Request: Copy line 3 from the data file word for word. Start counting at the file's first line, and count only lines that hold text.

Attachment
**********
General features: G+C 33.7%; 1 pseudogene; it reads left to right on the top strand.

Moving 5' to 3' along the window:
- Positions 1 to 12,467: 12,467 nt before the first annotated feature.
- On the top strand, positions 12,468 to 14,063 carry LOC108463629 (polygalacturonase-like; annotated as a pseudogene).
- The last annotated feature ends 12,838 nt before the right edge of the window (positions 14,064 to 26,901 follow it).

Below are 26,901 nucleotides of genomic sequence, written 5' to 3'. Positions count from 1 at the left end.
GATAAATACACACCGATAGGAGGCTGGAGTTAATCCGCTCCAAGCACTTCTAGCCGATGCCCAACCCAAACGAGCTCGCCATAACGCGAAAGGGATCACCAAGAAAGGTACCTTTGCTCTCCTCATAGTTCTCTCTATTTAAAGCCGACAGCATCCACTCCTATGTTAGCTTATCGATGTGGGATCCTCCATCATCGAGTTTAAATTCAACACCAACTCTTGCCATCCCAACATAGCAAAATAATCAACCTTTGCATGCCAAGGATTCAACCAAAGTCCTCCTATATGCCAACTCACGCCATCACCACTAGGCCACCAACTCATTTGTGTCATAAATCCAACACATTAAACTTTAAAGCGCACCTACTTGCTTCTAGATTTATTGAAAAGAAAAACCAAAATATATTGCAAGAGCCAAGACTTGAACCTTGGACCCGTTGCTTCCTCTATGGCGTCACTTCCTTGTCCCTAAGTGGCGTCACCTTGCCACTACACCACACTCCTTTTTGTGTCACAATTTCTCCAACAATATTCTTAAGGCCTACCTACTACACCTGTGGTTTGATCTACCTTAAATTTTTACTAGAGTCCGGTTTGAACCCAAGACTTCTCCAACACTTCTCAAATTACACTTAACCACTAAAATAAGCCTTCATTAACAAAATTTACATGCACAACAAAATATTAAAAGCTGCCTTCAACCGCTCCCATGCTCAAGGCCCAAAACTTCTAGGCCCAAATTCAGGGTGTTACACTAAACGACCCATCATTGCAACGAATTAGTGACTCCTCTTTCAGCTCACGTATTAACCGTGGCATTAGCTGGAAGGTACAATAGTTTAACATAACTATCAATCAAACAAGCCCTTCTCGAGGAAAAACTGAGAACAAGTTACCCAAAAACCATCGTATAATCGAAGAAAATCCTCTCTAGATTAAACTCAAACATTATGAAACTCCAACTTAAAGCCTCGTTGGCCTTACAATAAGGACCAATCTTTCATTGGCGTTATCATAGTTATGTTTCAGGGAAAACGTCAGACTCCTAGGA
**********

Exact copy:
- Positions 1 to 12,467: 12,467 nt before the first annotated feature.